3. My coworkers are treating me as the voice for everything disability-related in our office
I am a full-time wheelchair user, and I’ve been in my (entry-level, temporary) job for nearly two years now. When I was first hired, I was asked about reasonable accommodations in the work space, and aside for some help getting things off of high shelves, I didn’t need anything.
Now, apparently the affirmative action office at my work has been insisting that my office should put in automatic door buttons on the two interoffice doors in our space. To be clear, there are already buttons on all entry doors to the building and the entry door to our space. These are just doors that go between our office and the next one over. My boss and one of the senior-level employees in the office next door made sure I was aware of the upcoming change, and were very clear that it had nothing to do with me, but that the AA office was insisting on it.
Here’s the problem. As word has been going around the two offices, a couple people have been approaching me to ask about the change. I’m sure that will only happen more as work begins. It’s mostly been questions like, “Did you request that?” “If you didn’t, who did?” “Why are they doing that?” It seems innocuous, but I get really tired of explaining disability-related things at work, and I don’t want to have conversations about accommodations that aren’t for me and that I didn’t request. And I really don’t want to have to remind these coworkers – for the millionth time – that there are other disabled people in the world who might work here one day, who may want or need these accommodations. I know I’m an obvious target for disability-related questions, but how can I shut these interactions down? Or even better, how can I head them off before they begin?
Any chance that you can explain the situation to your boss and enlist her help in heading it off? It’s totally reasonable to say, “I’d rather not be the voice for everything disability-related at work, but I’m getting a bunch of questions about the AA’s office decision. Could you (or the AA office themselves) say something to people to head these queries off, so that I don’t continue to get approached as the Voice on All Things Disability-Related?”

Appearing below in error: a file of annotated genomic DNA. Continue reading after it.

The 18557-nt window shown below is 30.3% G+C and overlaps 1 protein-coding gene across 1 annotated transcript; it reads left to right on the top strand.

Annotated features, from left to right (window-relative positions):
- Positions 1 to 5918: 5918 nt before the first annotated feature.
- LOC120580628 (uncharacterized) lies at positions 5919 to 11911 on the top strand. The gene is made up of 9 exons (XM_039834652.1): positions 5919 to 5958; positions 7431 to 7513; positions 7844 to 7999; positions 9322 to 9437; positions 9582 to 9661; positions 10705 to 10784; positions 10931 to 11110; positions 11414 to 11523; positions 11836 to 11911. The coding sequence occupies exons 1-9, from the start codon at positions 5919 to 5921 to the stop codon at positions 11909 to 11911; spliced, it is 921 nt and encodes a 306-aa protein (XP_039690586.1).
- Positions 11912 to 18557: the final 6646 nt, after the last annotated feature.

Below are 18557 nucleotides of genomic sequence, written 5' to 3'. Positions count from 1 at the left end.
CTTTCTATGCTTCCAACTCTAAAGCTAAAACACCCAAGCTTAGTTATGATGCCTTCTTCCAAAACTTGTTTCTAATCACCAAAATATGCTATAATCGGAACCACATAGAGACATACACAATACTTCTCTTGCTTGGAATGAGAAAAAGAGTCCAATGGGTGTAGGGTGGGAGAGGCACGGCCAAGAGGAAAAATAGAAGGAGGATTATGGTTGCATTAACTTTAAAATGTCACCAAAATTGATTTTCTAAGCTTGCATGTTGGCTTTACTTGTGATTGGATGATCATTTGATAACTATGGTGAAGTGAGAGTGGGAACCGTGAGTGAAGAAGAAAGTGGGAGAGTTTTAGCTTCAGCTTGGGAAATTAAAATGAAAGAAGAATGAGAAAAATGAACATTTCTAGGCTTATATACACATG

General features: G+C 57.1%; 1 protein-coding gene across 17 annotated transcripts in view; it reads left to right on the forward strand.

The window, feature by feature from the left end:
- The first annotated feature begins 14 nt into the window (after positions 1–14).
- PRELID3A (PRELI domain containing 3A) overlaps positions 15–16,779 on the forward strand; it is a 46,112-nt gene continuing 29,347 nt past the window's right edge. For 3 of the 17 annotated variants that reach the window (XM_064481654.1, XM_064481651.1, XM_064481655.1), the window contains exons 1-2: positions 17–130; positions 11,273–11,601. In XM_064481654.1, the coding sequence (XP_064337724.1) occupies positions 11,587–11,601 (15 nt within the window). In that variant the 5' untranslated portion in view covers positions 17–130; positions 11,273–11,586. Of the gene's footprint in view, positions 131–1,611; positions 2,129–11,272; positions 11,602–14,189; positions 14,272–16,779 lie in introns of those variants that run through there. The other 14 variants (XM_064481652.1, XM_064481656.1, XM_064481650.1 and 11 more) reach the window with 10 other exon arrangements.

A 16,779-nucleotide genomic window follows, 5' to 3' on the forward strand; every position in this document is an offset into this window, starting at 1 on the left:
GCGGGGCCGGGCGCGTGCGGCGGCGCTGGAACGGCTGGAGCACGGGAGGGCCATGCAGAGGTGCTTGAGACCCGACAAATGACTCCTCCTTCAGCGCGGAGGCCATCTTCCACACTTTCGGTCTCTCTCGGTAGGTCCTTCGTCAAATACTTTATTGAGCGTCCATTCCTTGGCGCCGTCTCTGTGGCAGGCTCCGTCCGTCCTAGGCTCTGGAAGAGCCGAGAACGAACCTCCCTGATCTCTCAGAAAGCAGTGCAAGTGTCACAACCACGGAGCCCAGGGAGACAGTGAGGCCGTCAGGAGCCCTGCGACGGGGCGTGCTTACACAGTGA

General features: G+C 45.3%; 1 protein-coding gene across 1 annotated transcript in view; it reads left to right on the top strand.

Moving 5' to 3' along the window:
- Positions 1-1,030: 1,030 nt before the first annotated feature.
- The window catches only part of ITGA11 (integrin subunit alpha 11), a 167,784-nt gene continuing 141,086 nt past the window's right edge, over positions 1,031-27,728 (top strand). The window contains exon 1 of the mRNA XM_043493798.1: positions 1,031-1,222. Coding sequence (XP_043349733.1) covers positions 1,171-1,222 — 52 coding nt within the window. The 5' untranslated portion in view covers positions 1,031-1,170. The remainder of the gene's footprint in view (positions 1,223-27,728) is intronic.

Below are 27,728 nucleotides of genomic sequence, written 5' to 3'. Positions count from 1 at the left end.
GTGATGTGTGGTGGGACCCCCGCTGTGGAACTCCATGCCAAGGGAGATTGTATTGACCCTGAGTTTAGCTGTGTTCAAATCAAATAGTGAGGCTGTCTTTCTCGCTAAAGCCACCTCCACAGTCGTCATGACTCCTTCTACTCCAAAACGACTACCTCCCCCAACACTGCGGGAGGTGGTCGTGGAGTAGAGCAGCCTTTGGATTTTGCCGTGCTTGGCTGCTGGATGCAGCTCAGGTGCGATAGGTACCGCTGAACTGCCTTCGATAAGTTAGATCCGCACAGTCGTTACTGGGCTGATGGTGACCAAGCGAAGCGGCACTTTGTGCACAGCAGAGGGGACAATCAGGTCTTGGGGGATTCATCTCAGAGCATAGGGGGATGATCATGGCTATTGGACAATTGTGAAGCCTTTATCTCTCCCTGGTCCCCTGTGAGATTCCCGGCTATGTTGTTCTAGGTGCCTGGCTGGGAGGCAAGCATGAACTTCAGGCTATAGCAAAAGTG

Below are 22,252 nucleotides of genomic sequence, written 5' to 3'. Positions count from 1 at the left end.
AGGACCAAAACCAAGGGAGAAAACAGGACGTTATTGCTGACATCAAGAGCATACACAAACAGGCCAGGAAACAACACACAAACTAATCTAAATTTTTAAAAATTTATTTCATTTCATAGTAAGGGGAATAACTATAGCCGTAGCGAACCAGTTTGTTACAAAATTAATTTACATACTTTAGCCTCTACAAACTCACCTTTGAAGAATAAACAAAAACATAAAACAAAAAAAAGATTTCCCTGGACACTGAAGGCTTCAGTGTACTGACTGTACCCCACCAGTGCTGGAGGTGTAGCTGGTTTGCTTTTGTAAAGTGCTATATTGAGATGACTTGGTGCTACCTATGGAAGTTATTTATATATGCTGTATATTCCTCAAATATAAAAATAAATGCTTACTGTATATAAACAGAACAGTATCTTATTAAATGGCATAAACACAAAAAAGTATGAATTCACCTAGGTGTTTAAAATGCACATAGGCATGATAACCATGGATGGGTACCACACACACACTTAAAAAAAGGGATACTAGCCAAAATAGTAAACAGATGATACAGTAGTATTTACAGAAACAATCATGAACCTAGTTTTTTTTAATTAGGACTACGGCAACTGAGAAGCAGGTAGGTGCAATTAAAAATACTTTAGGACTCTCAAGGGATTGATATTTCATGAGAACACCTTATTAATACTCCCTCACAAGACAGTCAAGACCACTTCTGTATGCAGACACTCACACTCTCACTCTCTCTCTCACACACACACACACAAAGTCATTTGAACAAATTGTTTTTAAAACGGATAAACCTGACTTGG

You can also simply say to people who approach you, “I don’t know anything about it.” And if someone is pushy, it’s reasonable to add, “Having a visible disability doesn’t mean that I’m in the loop on everything disability-related here.”
4. Explaining to employers why I’m leaving grad school after a year
I am in the second year of three of a professional degree (Master of Divinity) whose graduates go into very specialized work in ministry as pastors or chaplains. I’ve learned the hard way it’s a bad idea to go into grad school without a clear vision of how this will positively impact one’s career. I’ve decided to start looking for full time jobs in hopes of sparing myself some pain and money. How would I address unfinished graduate work if I’m currently in school? I have decent experience in nonprofit work, and I’ve had relevant coursework and internships in the field during my first year in school. How can I spin this without having major gaps in my resume or coming across as a quitter?
“I’ve realized that I don’t want to pursue a career as a pastor or chaplain and instead want to ___. I’m excited to move back into full-time work.”
Hiring managers aren’t going to be terribly concerned about you being a quitter. The bigger concern with grad school is that you really want to do the thing you went to school for and are just settling for some other type of work. Because you’re leaving a year in, it’s pretty clear that that’s not the case with you.
5. Sending post-interview thank-you notes if you’re offered the job or another interview
Twice this week, I had experienced cases where I received either a verbal offer or another interview before I could send post-interview thank-you emails. In both cases, I stalled on sending emails because I didn’t know if it made sense due to the fact that I would be further engaging with these individuals. Does it make sense to send thank-you emails if you are moving further along in the pipeline?
If you’re offered a job, there’s no need to still send a post-interview thank-you. At that point, the conversation has jumped to such a different stage that it would seem odd. But if you’re simply offered another interview, yes, you should still send a note following up on the first interview. In it, you can mention that you’re looking forward to talking further at your next meeting.